# Recommended current for external breadboard power supply

I want to buy an external power supply for my breadboard (this one). It says that the input should be between 6.5V and 9V, which is easy enough to understand. To power the supply, I planed on buying a wall plug with a barrel jack as an output. There are plenty of wall plugs which supply 9V. However, I found that they differ in the amount of current they output (i.e. ranging from 1A to 2A while both supplying 9V). My question now is, which one is suitable to power the breadboard, and what the benefit of one other the other is.

Cheers!

• It depends on what you want to build on the bread board. The board itself has no need for high current. The MB102 PS can only handle 700mA of output. So a 1A power supply would be sufficient by far. But, the circuit you build on the breadboard must not use more than 700 mA = 0.7 A. Commented Feb 14, 2021 at 11:51
• And the PS must also handle the heat that comes up with lowering the voltage. The module uses two AM1117 (5V and 3.3V) to regulate the voltage to the respective value. If you power it with 9V and you only need 3.3V on the bread board with let's say 0.5 A of current. The PS wastes a lot of energy that is converted to heat. (9 - 3.3)*0.5=3.35 watts. That a lot for such small parts like the AM1117. Just to have mentioned it. ;-) Commented Feb 14, 2021 at 11:57
• Thank you very much for your answer! I planned to use it to power a set of relays (this one) and a small water pump which also uses 5V. So I think going with the 1A supply would be better in my case if I am not mistaken.
– nickhir
Commented Feb 14, 2021 at 14:27
• You should read your product specifications more carefully. Eingangsspannung: 6.5 - 12V DC. Commented Feb 15, 2021 at 17:54

I suggest you buy a 5V regulated adapter for your ~1A requirements. A standard adapter (or power bank if you want battery power) and use the USB socket rather than the barrel jack.

Similar (but not interchangeable) boards with the same part number are available with a mini or micro USB socket to match standard power supplies as used with Raspberry Pi, cell phones etc. Make sure the two are compatible, there are a number of combinations. The USB power connections are connected directly to the +5/0V and nothing else.

This will avoid excessive dissipation on the board, and help prevent oopsies that can destroy your parts.

You can use the power supply module you linked to create a 3.3V bus if you need it. The 5V from the USB socket is passed along directly when switched on. See my answer here for the schematic of a similar product sold with the same part number.

Note that the one you've linked does not include a resettable fuse, which I would consider at least an advantage if not a 'must'.

As another detail, it would be nice if the polarity of output matched the color of markings on your breadboard (red = +, blue = GND), but most seem to be reversed.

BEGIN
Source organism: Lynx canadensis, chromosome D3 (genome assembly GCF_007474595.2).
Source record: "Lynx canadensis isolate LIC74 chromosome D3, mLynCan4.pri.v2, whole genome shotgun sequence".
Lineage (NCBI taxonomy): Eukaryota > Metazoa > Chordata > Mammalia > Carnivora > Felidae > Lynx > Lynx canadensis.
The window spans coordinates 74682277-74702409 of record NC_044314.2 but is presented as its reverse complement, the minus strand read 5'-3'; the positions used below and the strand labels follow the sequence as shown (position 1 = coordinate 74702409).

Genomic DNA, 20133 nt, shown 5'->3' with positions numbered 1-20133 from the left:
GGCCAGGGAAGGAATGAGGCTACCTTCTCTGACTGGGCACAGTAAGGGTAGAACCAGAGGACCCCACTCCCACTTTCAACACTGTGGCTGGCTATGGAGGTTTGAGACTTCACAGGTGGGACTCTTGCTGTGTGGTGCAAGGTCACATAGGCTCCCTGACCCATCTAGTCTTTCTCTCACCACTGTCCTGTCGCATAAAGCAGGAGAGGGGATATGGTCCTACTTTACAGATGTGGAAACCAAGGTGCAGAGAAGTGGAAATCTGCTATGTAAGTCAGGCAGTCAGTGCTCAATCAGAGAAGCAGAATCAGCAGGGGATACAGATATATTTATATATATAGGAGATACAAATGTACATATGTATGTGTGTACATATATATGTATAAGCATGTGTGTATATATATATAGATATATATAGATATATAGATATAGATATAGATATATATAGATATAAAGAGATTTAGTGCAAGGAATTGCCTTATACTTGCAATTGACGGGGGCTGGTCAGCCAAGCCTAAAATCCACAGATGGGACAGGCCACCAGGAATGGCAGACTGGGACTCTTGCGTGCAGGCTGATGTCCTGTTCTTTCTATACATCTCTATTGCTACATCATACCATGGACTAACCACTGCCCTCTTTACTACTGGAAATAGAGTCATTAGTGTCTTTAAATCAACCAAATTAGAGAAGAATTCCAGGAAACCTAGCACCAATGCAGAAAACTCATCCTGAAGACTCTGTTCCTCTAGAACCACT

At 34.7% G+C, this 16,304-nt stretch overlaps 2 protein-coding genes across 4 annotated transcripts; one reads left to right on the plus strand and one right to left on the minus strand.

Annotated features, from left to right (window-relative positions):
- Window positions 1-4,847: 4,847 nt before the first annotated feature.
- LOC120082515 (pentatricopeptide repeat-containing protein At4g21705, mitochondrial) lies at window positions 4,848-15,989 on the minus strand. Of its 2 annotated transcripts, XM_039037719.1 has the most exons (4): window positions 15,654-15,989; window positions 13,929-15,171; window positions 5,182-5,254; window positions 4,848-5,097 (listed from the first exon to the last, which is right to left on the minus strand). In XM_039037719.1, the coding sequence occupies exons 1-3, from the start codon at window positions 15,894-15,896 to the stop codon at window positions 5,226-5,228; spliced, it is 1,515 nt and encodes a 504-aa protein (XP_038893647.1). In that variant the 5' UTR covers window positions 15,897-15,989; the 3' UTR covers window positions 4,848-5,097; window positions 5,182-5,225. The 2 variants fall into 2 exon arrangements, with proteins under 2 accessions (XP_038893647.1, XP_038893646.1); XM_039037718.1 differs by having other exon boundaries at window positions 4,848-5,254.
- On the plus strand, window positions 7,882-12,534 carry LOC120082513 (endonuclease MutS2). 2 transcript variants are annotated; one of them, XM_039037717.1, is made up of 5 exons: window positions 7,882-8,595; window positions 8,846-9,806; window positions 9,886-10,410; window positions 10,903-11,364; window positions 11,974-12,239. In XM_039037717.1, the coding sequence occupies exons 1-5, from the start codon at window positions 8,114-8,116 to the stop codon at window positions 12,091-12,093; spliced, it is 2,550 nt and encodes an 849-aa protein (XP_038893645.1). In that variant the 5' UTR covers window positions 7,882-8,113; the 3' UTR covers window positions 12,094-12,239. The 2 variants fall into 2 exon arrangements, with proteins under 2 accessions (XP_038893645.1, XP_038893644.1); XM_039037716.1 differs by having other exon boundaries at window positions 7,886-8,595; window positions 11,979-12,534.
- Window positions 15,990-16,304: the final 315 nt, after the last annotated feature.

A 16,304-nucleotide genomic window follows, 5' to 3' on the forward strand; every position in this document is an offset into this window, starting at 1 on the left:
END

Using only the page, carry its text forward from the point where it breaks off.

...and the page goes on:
• Thanks for your answer! Can you maybe elaborate why you recommend using the USB socket instead of the barrel jack? I thought that it doesn't really matter if I use the USB or the barrel jack. Commented Feb 14, 2021 at 16:42
• The USB socket is connected DIRECTLY to the +5V output pin. So no regulator is in the middle. For 5V it only provides the connection between USB socket and breadboard (maybe with a switch or fuse). Commented Feb 14, 2021 at 16:44
• Does this also mean that I can only use the 5V output pin on the MB102 (the one which is kinda in the middle of the board next to the 4 GND)? Or can I still use all output pins and determine the output voltage with the jumper (e.g. 5V or 3.3V) Commented Feb 14, 2021 at 17:05
• If it matches the schematic I linked to (modulo the switch connections as someone commented aboot), you have the choice between 3.3V from the regulator and +5V from the USB connector (via jumpers). The 5V AMS1117 does nothing. Commented Feb 14, 2021 at 17:06
• Thank you very much for all these insights. I think I have one last question. You said that I should use a power adapter which provides 5V (and ~1A), which makes a lot of sense considering the "heat problem". However, the manufacturer specifically requests an input current of 6.5 - 12V DC. Do you think using the 5V input will be an issue then? Furthermore, why do they even recommand something like a 12V DC input to power the power supply? Commented Feb 14, 2021 at 18:23

The current capability of your input power supply doesn't matter as long as it's enough to run the circuit. This PSU that you link to is a linear power supply, which means that its input current will be equal to its output current (plus a negligible amount for powering the power supply itself). That said, with a 9 V input, a linear power supply outputting 5 volts will dissipate $$\4\ \mathrm V · I_{out}\$$ in heat, which can be quite a lot, so you do need to consider this. And 3.3 V output will be even worse, at $$\5.7\ \mathrm V · I_{out}\$$.

This type of power supply is not good for providing high current, and generally shouldn't be used for anything involving motors or solenoids--simply put, don't use this PSU for your relays or pump. It's fine to power electronics, but the high current draw of a pump or several low-coil-voltage relays will be a problem for it. It will be less of a problem if you power it with a lower-voltage input, since the power dissipation (the limiting factor) is proportional to the difference between input and output, but I would still recommend looking for a switching power supply module, such as this one or this one.